When you’re working out a parenting plan with your co-parent, it’s often wise to make it as detailed as possible. This can help you think about how you will navigate all of the various areas of your child’s life.
Of course, you’ll want to work out things related to your child’s school, like whether both of you will receive school emails and calendars as well as communications about your child (like assignments, grades and disciplinary actions). If you’re sharing physical and legal custody, it’s typically best for both parents to receive the same information.
Don’t forget about extracurricular activities. These will change over the years as your child develops different interests and skills. However, they’re a crucial part of a child’s education and upbringing. Parents need to work out how they’ll share or divide responsibility and participation and how they’ll make decisions.
What kinds of details should you address?
Here are some things you can work out regarding extracurricular activities (both current and future) in your parenting plan. For example, you can stipulate that:
- Both parents are free to participate in any of the child’s extracurricular activities.
- The parent whom the child is living with at the time of an event is responsible for getting them there and back.
- Each parent is responsible for staying current on all activities. (It’s always best if parents help each other stay informed, even if it’s through a co-parenting app.)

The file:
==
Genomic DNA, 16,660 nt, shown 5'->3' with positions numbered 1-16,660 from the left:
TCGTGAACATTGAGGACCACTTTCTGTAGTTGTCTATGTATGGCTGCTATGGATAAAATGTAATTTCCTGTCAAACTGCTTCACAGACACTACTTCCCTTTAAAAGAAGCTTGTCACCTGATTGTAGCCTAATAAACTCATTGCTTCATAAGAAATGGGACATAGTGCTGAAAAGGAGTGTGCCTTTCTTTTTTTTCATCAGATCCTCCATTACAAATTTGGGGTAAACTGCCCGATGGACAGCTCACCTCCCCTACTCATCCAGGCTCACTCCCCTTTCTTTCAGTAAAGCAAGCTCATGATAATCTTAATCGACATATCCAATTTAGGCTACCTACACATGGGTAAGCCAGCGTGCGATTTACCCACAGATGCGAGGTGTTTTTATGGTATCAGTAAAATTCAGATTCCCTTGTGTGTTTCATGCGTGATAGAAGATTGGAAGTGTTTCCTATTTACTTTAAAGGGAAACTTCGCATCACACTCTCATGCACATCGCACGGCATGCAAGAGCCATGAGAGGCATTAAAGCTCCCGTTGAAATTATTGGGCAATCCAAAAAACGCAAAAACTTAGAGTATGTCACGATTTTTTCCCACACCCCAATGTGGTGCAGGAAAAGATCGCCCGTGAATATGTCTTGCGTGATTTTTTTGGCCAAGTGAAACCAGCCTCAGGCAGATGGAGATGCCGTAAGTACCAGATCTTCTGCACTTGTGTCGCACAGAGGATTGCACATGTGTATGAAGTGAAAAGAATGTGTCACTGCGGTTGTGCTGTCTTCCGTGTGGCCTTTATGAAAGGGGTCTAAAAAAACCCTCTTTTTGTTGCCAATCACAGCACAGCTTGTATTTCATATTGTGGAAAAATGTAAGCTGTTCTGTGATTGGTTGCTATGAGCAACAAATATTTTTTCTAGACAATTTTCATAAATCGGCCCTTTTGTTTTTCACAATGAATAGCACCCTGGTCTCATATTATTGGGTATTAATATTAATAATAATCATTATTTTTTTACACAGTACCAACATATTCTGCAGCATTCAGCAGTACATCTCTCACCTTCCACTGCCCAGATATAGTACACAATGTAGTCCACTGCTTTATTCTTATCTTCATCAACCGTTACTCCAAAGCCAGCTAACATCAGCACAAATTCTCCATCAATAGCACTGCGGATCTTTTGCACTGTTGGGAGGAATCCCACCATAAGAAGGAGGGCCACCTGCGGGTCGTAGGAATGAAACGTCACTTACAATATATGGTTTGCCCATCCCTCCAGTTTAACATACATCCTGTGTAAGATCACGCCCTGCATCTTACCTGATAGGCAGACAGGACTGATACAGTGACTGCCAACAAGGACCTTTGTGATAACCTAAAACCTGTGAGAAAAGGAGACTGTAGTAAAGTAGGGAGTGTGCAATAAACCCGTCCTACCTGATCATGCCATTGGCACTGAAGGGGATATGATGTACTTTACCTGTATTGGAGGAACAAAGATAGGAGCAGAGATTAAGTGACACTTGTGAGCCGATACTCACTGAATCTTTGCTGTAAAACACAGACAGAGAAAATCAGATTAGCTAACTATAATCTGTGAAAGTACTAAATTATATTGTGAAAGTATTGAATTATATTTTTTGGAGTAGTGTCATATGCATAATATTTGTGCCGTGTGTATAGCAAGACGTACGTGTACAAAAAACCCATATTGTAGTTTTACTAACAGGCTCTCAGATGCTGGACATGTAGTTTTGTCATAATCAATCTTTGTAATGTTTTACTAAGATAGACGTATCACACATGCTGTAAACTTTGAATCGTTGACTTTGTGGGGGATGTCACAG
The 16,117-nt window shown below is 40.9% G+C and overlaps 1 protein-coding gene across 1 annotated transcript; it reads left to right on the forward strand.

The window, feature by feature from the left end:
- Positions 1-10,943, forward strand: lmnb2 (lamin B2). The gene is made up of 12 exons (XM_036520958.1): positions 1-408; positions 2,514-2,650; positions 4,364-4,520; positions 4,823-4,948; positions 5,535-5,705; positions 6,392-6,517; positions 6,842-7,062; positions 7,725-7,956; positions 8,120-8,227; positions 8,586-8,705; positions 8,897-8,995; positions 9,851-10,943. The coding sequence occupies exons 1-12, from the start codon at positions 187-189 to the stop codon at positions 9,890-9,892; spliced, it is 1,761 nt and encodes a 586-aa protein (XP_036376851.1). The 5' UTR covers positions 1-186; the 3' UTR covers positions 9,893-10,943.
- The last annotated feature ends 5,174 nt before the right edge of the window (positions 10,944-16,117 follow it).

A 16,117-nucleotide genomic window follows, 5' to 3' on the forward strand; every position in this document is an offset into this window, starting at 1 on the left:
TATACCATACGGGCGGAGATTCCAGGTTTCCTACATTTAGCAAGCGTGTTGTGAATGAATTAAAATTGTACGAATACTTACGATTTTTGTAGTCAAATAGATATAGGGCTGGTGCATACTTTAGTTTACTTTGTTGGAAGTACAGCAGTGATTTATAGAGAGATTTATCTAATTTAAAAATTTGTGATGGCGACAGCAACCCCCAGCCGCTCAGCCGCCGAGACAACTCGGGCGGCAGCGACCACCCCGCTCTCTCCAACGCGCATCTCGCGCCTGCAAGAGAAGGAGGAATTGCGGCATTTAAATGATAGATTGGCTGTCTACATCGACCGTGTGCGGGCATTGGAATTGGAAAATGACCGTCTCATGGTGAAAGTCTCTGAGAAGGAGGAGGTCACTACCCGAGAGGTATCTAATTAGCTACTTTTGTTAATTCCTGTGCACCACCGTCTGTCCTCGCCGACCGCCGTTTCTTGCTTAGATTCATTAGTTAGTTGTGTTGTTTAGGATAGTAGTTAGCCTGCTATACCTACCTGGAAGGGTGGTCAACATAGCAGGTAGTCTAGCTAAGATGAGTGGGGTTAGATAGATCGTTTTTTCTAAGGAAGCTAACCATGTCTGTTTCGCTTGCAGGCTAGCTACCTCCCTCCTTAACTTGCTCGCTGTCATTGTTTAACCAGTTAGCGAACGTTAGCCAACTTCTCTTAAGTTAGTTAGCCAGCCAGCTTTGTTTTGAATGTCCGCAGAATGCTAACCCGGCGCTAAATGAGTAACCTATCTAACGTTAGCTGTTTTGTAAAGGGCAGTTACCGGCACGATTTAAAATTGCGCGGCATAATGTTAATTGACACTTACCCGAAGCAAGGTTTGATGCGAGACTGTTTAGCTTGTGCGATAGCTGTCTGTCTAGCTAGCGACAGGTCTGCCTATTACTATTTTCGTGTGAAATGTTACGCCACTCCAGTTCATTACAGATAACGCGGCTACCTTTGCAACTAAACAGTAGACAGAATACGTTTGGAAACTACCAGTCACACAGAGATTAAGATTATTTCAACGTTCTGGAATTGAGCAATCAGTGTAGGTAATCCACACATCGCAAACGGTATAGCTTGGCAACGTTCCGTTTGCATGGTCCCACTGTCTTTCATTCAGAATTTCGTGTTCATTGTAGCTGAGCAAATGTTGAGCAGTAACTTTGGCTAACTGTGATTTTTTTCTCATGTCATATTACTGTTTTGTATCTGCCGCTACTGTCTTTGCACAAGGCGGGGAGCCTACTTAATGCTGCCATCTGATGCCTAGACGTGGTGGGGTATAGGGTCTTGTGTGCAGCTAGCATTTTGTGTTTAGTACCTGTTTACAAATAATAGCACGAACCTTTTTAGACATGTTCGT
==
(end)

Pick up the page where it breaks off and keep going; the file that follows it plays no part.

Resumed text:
- Any participation in new activities requires agreement or notification within a specified period prior to sign-up if parental time and/or money is involved.
It’s essential to discuss how expenses will be handled. If one parent wants a child to participate in an activity and the other thinks it’s too expensive, can they just pay for all (or most) of it? Taking piano lessons is one level of expense, but training to be a competitive ice skater is another.
It’s also a good idea to address school-related activities in and out of the classroom that requires parental participation. Which one(s) of you will be “room mom/dad,” help out at fundraisers and chaperone field trips, dances and away games, for example?
These are just some things to think about. What you include in your parenting plan will be unique to your child’s interests, the school and your family.